Cache Design for a Hardware Accelerated Sparse Texture Storage System
Hardware texture mapping is essential for real-time rendering. Unfortunately the memory bandwidth and latency often bounds performance in current graphics architectures. Bandwidth consumption can be reduced by compressing the texture map or by using a cache. However, the way a texture map occupies memory and how it is accessed affects the pattern of memory accesses, which in turn affects cache performance. Thus texture compression schemes and cache architectures must be designed in conjunction with each other. We define a sparse texture to be a texture where a substantial percentage of the texture is constant. Sparse textures are of interest as they occur often, and they are used as parts of more general texture compression schemes. We present a hardware compatible implementation of sparse textures based on B-tree indexing and explore cache designs for it. We demonstrate that it is possible to have the bandwidth consumption and miss rate due to the texture data alone scale with the area of the region of interest. We also show that the additional bandwidth consumption and hideable latency due to the B-tree indices are low. Furthermore, the caches necessary for these textures can be quite small.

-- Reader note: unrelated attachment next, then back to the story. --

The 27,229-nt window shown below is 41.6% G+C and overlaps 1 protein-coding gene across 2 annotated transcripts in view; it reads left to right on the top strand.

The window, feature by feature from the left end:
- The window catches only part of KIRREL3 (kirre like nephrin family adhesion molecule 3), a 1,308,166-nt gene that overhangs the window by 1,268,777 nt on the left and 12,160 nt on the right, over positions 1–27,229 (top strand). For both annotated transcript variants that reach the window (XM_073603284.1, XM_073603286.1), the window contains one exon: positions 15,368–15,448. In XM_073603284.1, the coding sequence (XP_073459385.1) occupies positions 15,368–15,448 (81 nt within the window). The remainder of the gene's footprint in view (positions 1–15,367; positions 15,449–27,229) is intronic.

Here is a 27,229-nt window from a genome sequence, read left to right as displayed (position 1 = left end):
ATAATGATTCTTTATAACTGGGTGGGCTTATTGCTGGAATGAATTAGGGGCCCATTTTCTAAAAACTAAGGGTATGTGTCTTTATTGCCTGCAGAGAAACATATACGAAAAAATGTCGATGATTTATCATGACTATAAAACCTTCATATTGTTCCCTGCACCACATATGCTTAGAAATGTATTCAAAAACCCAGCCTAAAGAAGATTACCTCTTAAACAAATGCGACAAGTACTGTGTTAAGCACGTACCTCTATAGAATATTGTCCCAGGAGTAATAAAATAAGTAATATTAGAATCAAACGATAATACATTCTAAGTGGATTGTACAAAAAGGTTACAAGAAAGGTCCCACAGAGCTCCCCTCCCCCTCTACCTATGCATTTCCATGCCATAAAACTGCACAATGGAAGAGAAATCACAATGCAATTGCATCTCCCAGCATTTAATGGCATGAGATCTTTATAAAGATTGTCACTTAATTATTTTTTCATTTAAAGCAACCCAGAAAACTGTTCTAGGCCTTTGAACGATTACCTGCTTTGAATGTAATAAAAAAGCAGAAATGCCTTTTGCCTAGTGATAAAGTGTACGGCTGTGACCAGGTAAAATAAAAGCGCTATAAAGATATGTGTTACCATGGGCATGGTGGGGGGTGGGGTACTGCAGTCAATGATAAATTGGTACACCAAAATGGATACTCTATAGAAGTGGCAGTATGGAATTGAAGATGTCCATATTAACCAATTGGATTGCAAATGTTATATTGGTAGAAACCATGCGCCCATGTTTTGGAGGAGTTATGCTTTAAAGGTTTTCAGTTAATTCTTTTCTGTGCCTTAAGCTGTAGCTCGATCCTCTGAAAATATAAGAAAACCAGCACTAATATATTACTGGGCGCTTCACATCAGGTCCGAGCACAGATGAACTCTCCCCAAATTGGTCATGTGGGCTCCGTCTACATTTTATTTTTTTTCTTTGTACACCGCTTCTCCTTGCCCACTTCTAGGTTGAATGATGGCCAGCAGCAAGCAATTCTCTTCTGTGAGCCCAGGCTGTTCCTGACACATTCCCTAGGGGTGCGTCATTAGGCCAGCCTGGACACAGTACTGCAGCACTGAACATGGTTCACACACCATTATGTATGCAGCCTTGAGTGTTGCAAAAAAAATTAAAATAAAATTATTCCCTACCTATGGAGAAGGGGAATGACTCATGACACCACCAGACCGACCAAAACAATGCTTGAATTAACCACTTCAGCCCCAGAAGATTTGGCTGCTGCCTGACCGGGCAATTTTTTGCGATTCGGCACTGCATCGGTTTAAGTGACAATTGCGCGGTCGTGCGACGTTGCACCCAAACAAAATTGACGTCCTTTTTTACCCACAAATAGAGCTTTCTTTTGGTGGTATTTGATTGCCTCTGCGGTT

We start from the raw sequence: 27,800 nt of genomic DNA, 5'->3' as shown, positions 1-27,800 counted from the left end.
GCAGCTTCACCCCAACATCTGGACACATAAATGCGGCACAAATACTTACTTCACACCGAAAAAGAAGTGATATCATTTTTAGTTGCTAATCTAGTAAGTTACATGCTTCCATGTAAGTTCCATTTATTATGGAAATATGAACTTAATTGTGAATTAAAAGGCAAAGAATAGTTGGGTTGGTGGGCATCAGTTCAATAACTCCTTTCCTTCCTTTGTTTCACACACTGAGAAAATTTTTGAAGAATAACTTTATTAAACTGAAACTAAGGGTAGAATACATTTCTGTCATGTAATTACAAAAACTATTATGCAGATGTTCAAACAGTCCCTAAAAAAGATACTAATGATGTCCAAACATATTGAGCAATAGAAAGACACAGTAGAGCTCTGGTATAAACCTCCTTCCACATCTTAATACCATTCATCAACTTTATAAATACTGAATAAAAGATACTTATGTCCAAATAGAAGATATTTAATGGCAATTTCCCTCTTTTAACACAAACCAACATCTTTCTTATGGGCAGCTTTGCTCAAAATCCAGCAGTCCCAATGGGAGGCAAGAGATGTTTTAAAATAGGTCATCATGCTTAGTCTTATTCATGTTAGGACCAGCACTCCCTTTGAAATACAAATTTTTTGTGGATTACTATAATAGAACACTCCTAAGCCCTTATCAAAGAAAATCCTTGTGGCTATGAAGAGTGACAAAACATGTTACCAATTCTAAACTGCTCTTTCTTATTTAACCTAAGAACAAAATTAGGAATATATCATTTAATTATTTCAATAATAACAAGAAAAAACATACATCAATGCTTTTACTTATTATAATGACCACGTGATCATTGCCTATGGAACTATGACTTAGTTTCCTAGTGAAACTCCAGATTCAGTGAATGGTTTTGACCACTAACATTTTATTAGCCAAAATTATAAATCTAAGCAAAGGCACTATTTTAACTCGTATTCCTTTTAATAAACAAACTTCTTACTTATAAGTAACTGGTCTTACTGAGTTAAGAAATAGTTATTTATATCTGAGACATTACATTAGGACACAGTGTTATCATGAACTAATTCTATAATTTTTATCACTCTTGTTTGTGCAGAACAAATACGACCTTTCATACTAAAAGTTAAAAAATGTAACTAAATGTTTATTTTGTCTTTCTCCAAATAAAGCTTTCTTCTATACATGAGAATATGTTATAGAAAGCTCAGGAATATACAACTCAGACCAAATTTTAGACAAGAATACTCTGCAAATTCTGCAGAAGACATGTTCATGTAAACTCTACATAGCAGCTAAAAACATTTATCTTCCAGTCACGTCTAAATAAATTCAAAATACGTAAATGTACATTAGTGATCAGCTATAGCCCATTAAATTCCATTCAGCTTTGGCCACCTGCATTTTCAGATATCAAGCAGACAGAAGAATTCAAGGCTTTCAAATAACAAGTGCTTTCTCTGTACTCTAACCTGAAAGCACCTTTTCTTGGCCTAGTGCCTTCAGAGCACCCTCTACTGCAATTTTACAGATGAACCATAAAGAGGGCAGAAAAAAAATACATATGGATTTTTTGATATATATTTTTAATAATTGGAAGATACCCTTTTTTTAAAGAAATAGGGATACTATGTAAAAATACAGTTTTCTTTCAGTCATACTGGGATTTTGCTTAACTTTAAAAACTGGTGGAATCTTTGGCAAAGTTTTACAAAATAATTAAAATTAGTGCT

Cite this version of the work
Wai Min Yee (2004). Cache Design for a Hardware Accelerated Sparse Texture Storage System. UWSpace. http://hdl.handle.net/10012/1197